Defence personnel are immune from prosecution if acting in good faith under this legislation. The immunities that apply are similar to those of other emergency service personnel, which is absolutely appropriate. I repeat that the term 'other emergencies' should be defined. It must be defined to prevent deployment in circumstances that are not consistent with the public interest and the expectations of Australians. The government claim that they have left this term deliberately ambiguous as the nature of emergencies is that they cannot be forecast. While I agree it is difficult to establish an exhaustive list of emergencies, we can be very clear and define the circumstances in which defence personnel cannot and should not be engaged.
I urge the government to send this bill to a committee to refine the definitions and circumstances in which defence and the reserves can and should be deployed. The referral is important so that organisations, such as the Law Council of Australia, have an opportunity to consult and consider the amendments in detail and present findings to the committee. That would make the law better.
This summer we saw the first Australian climate refugees up and down the east coast of Australia. Defence personnel evacuated people from the beaches of Mallacoota and up and down the east coast. So many communities were decimated. Defence personnel and reservists have been intrinsically involved with the clean up and the rebuild. The rebuild is huge. Over 6,500 defence personnel were deployed in response to the summer bushfires—nearly 3,000 of whom were reservists.
Whilst it's important that we deploy all of our valuable resources to protect our communities from events like this summer's fires and to deal with floods and cyclones, it is also important that we look at the underlying causes. The government needs to step up and address the underlying factors exacerbating these events, actually invest in adaptation and resilience, and help communities protect themselves from extreme events, which we know from the scientists will be more frequent. As a matter of urgency the government needs to address the underlying factors exacerbating these events. The Royal Commission into National Natural Disaster Arrangements found in its interim report:
Australia's weather and climate agencies have told us that changes to the climate are projected to increase the frequency and intensity of natural disasters in Australia. Further warming over the next 20 years appears to be inevitable. Sea-levels are projected to continue to rise. Tropical cyclones are projected to decrease in number, but increase in intensity. Floods and bushfires are expected to become more frequent and more intense.
Australia needs to plan for a worsening scenario of natural disasters.
After last summer's bushfires, the Emergency Leaders for Climate Action, made up of 33 retired fire chiefs with a collective experience of over 600 years of firefighting emergency management service to the community, took the lead and held a national bushfire and climate summit on what needs to be learnt. The summit concluded with the release of the Australian Bushfire and Climate Plan, which has 165 recommendations to ensure we do not leave communities unprotected again. The recommendations include establishing a domestic aerial firefighting fleet; early detection, warning and intervention systems; and community resilience hubs.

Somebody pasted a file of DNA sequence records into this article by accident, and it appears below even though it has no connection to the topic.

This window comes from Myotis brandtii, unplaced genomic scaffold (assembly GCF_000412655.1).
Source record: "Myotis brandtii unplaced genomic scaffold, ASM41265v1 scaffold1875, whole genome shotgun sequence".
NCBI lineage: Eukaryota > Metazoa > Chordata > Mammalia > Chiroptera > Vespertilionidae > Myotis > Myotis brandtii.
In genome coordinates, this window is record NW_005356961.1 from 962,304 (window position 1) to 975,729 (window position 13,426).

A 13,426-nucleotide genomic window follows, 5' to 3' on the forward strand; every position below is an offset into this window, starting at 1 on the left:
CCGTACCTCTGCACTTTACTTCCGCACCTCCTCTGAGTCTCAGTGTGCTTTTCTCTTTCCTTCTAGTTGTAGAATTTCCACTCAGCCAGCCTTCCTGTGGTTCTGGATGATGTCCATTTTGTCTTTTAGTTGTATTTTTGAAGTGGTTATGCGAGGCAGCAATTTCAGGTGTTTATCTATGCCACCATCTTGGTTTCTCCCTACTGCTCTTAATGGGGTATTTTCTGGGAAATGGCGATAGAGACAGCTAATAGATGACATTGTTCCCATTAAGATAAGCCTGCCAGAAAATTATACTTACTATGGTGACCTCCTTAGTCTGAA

Nevertheless, having spoken with former New South Wales fire commissioner Greg Mullins, I know that all our strategies and plans to build more resilient communities will be for nothing if we don't mitigate the ultimate cause. We have to do something about climate change and our increasing emissions. Last year, the emergency leaders' warnings to this government were not heeded. I urge the government to learn from its mistakes of last year and to listen now. The government should invest further funds into the established natural disaster response agencies and organisations. The Rural Fire Service, the state emergency services, the country fire services and others require government support. At a time when we're in recession and unemployment is rising sharply, I urge the government to invest in the capabilities recommended by the emergency leaders. This can, of course, be done with defence forces. These organisations need greater capabilities themselves. The measures in this bill only add to these organisations. The Defence Force does not replace them; it works with them.
I support the use of the vast resources that Defence has at its disposal to respond to natural disasters. It is a proper and fit use of the capabilities Australia has invested in. But I urge the government to do more to define the circumstances under which Australian Defence Force personnel can be deployed in response to other emergencies through the explanation of this bill by committee. And the government must do more to protect Australians from a warming climate than just committing to militarise our response to the resulting catastrophes. The government must commit to a target. We must mitigate the risks. If this were an army advancing upon our shores, we would mobilise all resources available, so I urge the government to do that now.